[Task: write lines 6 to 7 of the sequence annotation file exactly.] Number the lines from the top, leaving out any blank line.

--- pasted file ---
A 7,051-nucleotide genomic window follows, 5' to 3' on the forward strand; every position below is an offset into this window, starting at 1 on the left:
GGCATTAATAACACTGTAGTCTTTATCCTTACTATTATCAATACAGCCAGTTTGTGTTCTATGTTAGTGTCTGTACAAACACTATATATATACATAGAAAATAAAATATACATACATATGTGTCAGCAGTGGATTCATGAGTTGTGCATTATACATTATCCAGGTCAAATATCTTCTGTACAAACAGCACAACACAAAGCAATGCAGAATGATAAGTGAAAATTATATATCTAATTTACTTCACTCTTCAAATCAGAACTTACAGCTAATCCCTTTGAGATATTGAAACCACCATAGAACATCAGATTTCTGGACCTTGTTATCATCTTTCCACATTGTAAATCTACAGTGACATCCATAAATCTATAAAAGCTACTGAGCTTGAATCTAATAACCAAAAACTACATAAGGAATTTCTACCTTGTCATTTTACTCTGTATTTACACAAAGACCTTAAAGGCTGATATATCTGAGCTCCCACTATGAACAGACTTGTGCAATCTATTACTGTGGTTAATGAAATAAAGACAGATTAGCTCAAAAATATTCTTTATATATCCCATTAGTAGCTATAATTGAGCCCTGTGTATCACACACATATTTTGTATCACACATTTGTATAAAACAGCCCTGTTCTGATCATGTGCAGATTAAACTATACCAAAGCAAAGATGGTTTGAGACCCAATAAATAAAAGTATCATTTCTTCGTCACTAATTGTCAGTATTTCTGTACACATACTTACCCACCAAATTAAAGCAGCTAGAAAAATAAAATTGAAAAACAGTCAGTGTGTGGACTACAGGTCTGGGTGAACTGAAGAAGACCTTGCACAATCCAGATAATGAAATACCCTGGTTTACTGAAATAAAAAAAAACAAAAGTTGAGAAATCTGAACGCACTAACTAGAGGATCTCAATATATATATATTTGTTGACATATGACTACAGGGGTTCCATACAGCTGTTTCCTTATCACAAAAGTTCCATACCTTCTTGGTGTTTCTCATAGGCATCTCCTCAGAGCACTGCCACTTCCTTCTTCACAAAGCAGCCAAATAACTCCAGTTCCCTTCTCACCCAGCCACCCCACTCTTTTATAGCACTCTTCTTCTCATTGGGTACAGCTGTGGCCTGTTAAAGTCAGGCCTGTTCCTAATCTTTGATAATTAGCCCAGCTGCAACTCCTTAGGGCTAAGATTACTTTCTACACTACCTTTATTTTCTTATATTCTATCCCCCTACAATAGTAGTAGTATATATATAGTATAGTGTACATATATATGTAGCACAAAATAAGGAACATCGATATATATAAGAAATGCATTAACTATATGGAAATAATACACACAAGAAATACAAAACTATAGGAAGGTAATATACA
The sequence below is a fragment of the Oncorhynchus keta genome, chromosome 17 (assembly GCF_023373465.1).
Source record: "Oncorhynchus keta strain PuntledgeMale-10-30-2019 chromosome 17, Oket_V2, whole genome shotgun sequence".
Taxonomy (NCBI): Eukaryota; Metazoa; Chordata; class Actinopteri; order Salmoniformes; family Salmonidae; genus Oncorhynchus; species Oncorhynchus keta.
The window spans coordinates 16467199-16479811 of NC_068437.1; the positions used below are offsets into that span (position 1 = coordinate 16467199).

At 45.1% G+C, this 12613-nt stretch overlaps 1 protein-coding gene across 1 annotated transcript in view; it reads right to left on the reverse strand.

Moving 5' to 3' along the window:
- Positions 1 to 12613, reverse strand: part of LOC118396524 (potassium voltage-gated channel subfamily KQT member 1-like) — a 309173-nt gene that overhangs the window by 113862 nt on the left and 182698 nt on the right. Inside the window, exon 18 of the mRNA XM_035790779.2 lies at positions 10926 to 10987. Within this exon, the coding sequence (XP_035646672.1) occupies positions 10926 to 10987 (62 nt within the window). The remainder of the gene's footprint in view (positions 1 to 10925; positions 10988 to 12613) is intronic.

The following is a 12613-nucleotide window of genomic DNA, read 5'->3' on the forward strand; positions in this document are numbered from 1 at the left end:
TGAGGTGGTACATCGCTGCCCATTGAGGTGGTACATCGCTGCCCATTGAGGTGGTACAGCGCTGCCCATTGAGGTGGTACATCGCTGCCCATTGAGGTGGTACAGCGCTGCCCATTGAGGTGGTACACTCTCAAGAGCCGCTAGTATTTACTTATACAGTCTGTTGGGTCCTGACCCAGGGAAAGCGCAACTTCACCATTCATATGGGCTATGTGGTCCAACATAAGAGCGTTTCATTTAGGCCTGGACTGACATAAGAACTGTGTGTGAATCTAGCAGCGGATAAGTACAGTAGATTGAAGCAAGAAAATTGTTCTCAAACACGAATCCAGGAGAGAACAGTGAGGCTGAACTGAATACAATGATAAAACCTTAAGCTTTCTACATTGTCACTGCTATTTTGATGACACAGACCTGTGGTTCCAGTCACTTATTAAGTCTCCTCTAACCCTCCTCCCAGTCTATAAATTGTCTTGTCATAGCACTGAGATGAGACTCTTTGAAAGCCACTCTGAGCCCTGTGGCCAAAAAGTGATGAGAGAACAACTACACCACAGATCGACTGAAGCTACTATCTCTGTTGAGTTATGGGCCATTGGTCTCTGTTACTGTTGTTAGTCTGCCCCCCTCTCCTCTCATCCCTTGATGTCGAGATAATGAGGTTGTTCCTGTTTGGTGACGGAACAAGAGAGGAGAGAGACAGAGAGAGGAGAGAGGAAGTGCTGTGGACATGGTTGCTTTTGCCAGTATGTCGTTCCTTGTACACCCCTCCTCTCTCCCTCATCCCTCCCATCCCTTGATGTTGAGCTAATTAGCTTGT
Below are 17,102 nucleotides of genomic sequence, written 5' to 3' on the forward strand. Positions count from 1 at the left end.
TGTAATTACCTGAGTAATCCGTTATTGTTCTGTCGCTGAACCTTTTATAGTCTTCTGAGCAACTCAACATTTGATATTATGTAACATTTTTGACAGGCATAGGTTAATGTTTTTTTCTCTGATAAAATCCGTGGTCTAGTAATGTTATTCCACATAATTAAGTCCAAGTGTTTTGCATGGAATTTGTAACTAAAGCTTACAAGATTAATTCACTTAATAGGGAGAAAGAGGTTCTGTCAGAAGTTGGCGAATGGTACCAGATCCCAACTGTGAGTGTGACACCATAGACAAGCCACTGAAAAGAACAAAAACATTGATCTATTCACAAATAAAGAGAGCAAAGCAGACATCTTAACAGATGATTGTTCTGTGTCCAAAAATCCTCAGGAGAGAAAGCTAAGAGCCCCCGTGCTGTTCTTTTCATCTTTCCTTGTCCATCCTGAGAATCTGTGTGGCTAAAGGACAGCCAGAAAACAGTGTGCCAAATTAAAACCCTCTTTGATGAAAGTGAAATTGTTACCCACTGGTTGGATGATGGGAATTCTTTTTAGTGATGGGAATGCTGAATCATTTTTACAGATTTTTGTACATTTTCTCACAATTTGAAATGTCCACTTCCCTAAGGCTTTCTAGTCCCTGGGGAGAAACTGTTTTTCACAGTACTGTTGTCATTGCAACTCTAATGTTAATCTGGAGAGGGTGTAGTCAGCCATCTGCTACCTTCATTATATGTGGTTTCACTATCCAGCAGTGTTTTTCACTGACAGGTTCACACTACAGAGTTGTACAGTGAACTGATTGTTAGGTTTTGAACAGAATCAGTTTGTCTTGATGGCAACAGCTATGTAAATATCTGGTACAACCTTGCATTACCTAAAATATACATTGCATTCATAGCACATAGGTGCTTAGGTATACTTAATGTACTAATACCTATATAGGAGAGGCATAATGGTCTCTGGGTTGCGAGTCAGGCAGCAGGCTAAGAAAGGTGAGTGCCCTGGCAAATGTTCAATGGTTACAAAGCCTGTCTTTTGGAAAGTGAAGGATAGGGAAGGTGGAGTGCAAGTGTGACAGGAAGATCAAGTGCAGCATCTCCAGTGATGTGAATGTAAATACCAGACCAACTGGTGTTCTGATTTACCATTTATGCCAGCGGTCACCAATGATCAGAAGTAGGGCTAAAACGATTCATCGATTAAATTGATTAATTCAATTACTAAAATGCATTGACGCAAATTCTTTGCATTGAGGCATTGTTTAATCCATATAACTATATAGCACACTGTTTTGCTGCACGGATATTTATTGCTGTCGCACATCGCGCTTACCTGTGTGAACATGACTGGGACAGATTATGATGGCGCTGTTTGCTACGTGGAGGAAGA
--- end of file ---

The window spans coordinates 16467199-16479811 of NC_068437.1; the positions used below are offsets into that span (position 1 = coordinate 16467199).

At 45.1% G+C, this 12613-nt stretch overlaps 1 protein-coding gene across 1 annotated transcript in view; it reads right to left on the reverse strand.